What NYU Doesn’t Tell You: Florence

Here is a comprehensive guide to help you master Florence during your semester abroad.


Josie Leach

(Josie Leach for WSN)

Josie Leach, Staff Writer

“What NYU doesn’t tell you” is a series started by the Abroad desk meant to share advice on the ins and outs of the cities where NYU students study abroad.

Welcome to Florence, a beautiful city overflowing with artistic masterpieces, breathtaking views, quaint markets and so much good food. Unlike many other abroad locations, NYU Florence has an entire campus located atop a hill on Via Bolognese, with olive groves, Renaissance gardens and five villas hosting dorms, academic buildings and even a museum. Florence is a small city, so it is easy to get yourself acquainted early on, but it is also big enough to allow you to discover new areas and activities throughout your time abroad. While I have been known to have a horrible sense of direction, my love for walking and my seven months studying in Florence have allowed me to get to know the ins and outs of the city. Now let me help you prepare for your semester or year abroad here. Andiamo! 

Public transport: Get ready to walk — or wait a lot


When you arrive in Florence, Office of Student Life orientation leaders will take you to the bus stop and demonstrate how to board the bus. They will also show you how to scan your ticket, and how to know if you’re going in the direction of campus or town, depending on where you live. What you may or may not be informed about is the notorious unreliability of bus 25, the main bus used to get to and from campus. In typical Italian fashion, the 25 moves on its own time, sometimes several minutes early, and other times 10 — or even 20 — minutes late. To make matters worse, construction often disrupts bus routes, meaning the line will end far from where you need to be. On the bright side, the shared annoyance of the 25 is a great way to start up conversation and meet new people on campus. If you plan on conquering the Florence bus system, the Moovit app is your best friend, which tracks bus routes and timing.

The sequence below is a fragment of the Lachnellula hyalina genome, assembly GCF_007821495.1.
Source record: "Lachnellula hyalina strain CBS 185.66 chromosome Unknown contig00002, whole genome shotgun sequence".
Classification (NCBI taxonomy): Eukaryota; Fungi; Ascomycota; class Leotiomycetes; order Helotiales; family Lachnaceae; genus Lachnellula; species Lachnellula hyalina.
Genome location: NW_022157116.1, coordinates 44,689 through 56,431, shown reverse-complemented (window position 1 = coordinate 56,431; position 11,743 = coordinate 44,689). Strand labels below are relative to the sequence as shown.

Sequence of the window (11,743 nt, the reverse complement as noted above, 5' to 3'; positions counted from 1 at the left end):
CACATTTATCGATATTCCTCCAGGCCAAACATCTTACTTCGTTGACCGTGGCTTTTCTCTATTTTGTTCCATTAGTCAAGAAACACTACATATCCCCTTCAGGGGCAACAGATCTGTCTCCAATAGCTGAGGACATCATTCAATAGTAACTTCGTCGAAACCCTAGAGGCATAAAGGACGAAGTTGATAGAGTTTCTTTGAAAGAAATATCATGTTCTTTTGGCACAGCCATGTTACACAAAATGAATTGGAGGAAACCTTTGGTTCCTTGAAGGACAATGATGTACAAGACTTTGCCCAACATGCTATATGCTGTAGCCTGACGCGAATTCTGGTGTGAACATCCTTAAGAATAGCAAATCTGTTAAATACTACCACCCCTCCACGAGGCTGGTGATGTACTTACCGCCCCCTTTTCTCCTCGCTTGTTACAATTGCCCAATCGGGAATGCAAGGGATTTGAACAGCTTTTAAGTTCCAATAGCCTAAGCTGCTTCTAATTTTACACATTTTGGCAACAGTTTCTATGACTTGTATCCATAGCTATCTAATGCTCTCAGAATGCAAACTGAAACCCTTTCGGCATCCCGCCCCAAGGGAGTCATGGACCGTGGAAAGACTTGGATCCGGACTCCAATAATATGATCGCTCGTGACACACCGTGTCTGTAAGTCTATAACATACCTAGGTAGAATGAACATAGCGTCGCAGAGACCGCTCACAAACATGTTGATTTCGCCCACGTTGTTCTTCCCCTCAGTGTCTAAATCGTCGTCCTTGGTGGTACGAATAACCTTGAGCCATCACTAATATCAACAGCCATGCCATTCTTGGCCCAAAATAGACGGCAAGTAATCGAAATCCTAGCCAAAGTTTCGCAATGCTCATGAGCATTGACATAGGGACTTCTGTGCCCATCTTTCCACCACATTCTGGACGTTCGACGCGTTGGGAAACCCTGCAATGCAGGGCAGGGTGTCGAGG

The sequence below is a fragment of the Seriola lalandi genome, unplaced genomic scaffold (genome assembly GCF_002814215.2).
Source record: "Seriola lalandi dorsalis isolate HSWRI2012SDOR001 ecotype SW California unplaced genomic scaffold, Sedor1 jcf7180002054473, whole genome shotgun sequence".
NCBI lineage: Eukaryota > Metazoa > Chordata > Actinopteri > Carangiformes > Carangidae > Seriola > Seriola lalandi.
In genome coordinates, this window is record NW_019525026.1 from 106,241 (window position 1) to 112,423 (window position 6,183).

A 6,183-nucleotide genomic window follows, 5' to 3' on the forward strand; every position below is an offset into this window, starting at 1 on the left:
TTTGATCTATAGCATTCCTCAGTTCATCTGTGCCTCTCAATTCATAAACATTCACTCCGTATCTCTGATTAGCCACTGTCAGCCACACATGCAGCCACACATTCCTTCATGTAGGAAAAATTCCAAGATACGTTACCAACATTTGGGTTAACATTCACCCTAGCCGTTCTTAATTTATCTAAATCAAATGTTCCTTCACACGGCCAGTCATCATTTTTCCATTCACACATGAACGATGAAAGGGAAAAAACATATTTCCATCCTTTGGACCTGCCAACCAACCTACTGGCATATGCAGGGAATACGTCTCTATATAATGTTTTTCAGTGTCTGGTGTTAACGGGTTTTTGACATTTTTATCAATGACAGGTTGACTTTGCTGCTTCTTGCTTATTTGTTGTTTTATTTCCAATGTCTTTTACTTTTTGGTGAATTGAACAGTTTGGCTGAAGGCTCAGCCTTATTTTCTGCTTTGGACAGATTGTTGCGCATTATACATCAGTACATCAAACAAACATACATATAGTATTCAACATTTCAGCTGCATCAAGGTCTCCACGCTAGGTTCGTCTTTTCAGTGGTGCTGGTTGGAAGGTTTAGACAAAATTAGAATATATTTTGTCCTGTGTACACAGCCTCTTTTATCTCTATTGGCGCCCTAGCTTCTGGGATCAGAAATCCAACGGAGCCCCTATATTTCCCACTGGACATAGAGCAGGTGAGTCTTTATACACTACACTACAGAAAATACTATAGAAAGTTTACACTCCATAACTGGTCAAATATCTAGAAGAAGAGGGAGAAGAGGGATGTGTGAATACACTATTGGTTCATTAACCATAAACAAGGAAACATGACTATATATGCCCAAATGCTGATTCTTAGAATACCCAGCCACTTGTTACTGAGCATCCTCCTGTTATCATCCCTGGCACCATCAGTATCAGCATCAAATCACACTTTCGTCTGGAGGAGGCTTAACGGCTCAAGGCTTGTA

Trollies and taxis

Another transportation option is the trolly bus, which runs along the outskirts of the city. This system is not included in your orientation day debrief, as it is unlikely you will use it. This is especially true when living on campus: If you are going to walk all the way to one of these stops, you might as well make the journey to your final destination entirely on foot. However, this line could come in handy if you want to save some money traveling to and from the airport. 

Alternatively, many people traveling in groups choose to taxi from the airport — it costs around €25 to get to NYU’s main campus, so not too pricey when split four ways. When in town, taxis can rarely be flagged down. Your best bet is to find the nearest taxi stand, go to a hotel, and ask reception to call one for you — or use an app such as appTaxi to order one yourself. 

My preferred method: Walking

As fun as all the complications of public transportation might sound, I highly recommend walking instead. This allows you to save money, get some exercise, see the city and avoid delays. For people living off campus, this is often the better option, as you are already in or near the center of town. However, I encourage those on campus like myself to give walking a chance. The large hill that campus is located on may seem intimidating, but many find it really is worth it. 

Walking to the center of town — where the Duomo of the Cattedrale di Santa Maria del Fiore is located — only takes about 40 minutes. I have never been a big walker, but my time here has taught me to appreciate these leisurely strolls. Make the most of it — grab a cappuccino or croissant, and pretend you are Lucy Honeychurch in “A Room with a View.” You will be surprised to find just how enjoyable walking can be, and beating your bus-riding friends will increase the satisfaction that much more. 

Venture over the river